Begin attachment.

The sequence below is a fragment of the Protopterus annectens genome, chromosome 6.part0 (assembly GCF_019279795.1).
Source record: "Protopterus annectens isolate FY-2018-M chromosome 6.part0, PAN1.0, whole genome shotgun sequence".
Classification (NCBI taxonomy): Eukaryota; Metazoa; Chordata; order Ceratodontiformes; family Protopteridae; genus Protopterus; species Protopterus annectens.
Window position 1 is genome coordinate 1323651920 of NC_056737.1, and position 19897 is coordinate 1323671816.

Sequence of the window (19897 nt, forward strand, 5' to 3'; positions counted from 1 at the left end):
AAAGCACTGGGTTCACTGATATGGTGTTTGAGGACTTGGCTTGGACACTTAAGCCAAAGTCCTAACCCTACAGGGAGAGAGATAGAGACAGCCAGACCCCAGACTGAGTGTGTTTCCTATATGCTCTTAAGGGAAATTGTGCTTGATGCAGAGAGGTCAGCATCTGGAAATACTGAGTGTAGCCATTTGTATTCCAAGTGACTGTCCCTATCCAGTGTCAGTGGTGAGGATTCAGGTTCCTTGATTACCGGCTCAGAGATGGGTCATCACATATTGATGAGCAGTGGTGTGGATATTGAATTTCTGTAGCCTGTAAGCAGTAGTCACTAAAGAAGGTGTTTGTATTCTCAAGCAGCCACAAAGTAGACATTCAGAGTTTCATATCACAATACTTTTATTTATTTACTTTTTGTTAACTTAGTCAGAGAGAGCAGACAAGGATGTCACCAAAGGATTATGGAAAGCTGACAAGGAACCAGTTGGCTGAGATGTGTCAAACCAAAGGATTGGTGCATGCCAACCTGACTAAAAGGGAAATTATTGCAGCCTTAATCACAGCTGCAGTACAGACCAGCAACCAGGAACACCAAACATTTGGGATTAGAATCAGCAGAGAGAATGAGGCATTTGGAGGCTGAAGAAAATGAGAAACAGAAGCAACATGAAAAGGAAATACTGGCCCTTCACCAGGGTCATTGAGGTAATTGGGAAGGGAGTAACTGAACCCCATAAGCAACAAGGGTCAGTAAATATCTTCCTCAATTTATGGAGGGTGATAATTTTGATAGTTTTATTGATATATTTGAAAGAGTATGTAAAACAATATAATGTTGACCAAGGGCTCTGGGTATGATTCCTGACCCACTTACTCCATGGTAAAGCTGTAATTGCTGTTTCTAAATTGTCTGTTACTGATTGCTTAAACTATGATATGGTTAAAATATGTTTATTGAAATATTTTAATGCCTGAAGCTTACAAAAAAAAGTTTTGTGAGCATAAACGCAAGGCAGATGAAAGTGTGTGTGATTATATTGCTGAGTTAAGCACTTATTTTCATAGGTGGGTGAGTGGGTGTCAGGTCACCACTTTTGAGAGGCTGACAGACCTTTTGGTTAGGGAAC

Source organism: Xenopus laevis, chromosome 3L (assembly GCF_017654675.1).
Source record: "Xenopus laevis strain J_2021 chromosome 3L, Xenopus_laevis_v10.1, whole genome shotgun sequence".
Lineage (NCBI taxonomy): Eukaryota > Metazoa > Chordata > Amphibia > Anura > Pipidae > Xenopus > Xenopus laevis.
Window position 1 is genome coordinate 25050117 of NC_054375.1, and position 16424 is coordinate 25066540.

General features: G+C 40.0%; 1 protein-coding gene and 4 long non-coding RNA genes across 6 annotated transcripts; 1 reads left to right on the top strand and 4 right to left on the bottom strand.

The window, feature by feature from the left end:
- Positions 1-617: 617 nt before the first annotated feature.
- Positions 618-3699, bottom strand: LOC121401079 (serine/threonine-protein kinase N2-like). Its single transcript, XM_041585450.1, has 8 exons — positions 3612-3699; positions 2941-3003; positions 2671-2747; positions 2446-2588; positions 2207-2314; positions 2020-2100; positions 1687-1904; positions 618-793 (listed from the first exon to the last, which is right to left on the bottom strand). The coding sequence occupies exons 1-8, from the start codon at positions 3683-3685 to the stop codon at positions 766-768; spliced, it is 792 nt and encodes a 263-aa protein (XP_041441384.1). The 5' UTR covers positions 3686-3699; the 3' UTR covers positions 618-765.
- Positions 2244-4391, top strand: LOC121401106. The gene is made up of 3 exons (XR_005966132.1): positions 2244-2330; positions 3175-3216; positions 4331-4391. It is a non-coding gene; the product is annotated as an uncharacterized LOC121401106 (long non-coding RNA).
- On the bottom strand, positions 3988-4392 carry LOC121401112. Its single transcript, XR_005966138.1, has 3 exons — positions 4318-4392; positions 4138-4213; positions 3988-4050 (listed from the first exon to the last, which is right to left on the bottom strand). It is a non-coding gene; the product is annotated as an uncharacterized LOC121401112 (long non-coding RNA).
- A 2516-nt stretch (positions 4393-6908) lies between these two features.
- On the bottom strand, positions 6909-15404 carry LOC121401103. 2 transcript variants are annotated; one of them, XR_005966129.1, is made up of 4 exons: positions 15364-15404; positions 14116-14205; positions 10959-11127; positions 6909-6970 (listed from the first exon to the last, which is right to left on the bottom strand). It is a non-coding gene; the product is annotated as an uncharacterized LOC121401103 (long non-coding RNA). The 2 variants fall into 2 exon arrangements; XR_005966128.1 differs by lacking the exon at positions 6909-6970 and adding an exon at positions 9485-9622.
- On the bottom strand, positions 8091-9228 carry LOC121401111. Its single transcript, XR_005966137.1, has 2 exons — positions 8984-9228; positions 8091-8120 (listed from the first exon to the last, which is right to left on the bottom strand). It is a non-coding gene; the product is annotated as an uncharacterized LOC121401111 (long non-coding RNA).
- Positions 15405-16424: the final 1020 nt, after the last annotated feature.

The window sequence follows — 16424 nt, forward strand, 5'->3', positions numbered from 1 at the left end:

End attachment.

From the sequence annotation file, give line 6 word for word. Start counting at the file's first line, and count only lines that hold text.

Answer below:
AAAGCACTGGGTTCACTGATATGGTGTTTGAGGACTTGGCTTGGACACTTAAGCCAAAGTCCTAACCCTACAGGGAGAGAGATAGAGACAGCCAGACCCCAGACTGAGTGTGTTTCCTATATGCTCTTAAGGGAAATTGTGCTTGATGCAGAGAGGTCAGCATCTGGAAATACTGAGTGTAGCCATTTGTATTCCAAGTGACTGTCCCTATCCAGTGTCAGTGGTGAGGATTCAGGTTCCTTGATTACCGGCTCAGAGATGGGTCATCACATATTGATGAGCAGTGGTGTGGATATTGAATTTCTGTAGCCTGTAAGCAGTAGTCACTAAAGAAGGTGTTTGTATTCTCAAGCAGCCACAAAGTAGACATTCAGAGTTTCATATCACAATACTTTTATTTATTTACTTTTTGTTAACTTAGTCAGAGAGAGCAGACAAGGATGTCACCAAAGGATTATGGAAAGCTGACAAGGAACCAGTTGGCTGAGATGTGTCAAACCAAAGGATTGGTGCATGCCAACCTGACTAAAAGGGAAATTATTGCAGCCTTAATCACAGCTGCAGTACAGACCAGCAACCAGGAACACCAAACATTTGGGATTAGAATCAGCAGAGAGAATGAGGCATTTGGAGGCTGAAGAAAATGAGAAACAGAAGCAACATGAAAAGGAAATACTGGCCCTTCACCAGGGTCATTGAGGTAATTGGGAAGGGAGTAACTGAACCCCATAAGCAACAAGGGTCAGTAAATATCTTCCTCAATTTATGGAGGGTGATAATTTTGATAGTTTTATTGATATATTTGAAAGAGTATGTAAAACAATATAATGTTGACCAAGGGCTCTGGGTATGATTCCTGACCCACTTACTCCATGGTAAAGCTGTAATTGCTGTTTCTAAATTGTCTGTTACTGATTGCTTAAACTATGATATGGTTAAAATATGTTTATTGAAATATTTTAATGCCTGAAGCTTACAAAAAAAAGTTTTGTGAGCATAAACGCAAGGCAGATGAAAGTGTGTGTGATTATATTGCTGAGTTAAGCACTTATTTTCATAGGTGGGTGAGTGGGTGTCAGGTCACCACTTTTGAGAGGCTGACAGACCTTTTGGTTAGGGAAC